The most important test for diagnosing lymphoma is a biopsy. A doctor or nurse will take a sample of tissue from the affected area. They may use a scan such as an ultrasound or CT scan to guide them to the area. This is called image guided biopsy.
They send the tissue sample to a laboratory to be examined under a microscope and for further tests.
You may have to wait up to two weeks for the results of the biopsy. This is because diagnosing lymphoma is complicated and several tests need to be done.
Waiting for test results can be a difficult time, we have more information that can help.
Most lymphomas involve the lymph nodes, so the most common place to take a biopsy from is an enlarged lymph node. You may have all or part of the lymph node removed. This may be done using a local anaesthetic to numb the area, or under a general anaesthetic while you are asleep.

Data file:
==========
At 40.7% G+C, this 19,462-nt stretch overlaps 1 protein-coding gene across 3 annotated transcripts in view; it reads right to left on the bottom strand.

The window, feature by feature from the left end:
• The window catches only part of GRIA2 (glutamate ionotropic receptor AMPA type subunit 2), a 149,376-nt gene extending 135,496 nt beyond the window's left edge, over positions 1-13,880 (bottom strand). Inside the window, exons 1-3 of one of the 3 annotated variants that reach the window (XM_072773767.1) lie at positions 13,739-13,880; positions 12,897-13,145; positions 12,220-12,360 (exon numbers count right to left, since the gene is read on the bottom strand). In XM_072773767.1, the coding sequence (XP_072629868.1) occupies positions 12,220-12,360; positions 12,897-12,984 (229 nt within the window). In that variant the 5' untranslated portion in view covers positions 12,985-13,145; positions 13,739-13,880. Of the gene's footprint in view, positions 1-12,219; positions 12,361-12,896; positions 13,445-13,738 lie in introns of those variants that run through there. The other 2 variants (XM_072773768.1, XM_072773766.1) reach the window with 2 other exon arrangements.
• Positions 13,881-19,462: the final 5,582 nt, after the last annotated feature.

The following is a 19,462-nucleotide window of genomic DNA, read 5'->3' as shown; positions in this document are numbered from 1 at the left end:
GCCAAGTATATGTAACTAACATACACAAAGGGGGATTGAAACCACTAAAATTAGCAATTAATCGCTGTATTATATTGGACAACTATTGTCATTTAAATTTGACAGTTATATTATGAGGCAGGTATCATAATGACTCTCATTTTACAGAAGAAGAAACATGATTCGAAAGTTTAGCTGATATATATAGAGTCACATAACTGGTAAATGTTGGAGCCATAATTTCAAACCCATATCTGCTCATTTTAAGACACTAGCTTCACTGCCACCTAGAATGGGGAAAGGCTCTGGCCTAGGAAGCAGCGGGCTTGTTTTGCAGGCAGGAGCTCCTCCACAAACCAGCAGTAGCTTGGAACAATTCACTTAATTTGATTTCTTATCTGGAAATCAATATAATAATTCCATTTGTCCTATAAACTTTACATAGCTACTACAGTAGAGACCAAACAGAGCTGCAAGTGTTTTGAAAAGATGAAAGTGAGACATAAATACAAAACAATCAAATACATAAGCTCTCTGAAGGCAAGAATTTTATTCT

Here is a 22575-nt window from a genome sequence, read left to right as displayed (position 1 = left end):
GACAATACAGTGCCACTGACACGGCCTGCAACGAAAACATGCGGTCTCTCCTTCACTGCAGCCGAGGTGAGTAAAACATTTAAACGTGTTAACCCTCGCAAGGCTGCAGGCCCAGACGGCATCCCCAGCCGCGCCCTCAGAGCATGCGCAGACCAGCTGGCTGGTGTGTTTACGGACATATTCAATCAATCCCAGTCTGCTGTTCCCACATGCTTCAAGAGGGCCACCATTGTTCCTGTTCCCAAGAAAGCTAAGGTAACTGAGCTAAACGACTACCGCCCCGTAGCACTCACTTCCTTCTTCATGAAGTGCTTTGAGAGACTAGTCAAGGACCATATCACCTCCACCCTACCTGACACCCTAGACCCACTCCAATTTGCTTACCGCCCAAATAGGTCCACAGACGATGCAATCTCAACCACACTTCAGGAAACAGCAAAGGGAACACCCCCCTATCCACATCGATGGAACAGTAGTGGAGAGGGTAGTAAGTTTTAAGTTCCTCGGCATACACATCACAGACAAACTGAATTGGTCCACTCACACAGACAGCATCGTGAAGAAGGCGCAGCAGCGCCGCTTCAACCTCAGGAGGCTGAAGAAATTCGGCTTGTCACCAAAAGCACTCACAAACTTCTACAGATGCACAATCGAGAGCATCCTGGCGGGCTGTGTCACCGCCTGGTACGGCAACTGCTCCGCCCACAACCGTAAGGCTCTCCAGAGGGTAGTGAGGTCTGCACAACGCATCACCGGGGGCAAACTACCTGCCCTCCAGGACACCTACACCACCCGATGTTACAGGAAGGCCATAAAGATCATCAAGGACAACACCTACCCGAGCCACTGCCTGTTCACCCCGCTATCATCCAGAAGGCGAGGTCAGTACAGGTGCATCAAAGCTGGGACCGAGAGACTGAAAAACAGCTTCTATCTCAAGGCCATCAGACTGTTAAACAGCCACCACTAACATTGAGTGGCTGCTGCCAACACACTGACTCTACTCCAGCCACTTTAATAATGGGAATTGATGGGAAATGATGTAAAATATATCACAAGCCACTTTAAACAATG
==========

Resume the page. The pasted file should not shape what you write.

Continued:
For a few days after any biopsy, you may feel sore and bruised around the area. Taking mild painkillers will help. The bruising will go away in a couple of weeks.
This information has been written, revised and edited by Macmillan Cancer Support’s Cancer Information Development team. It has been reviewed by expert medical and health professionals and people living with cancer. It has been approved by Senior Medical Editors, Dr Anne Parker, Consultant Haematologist; and Professor Rajnish Gupta, Macmillan Consultant Medical Oncologist.
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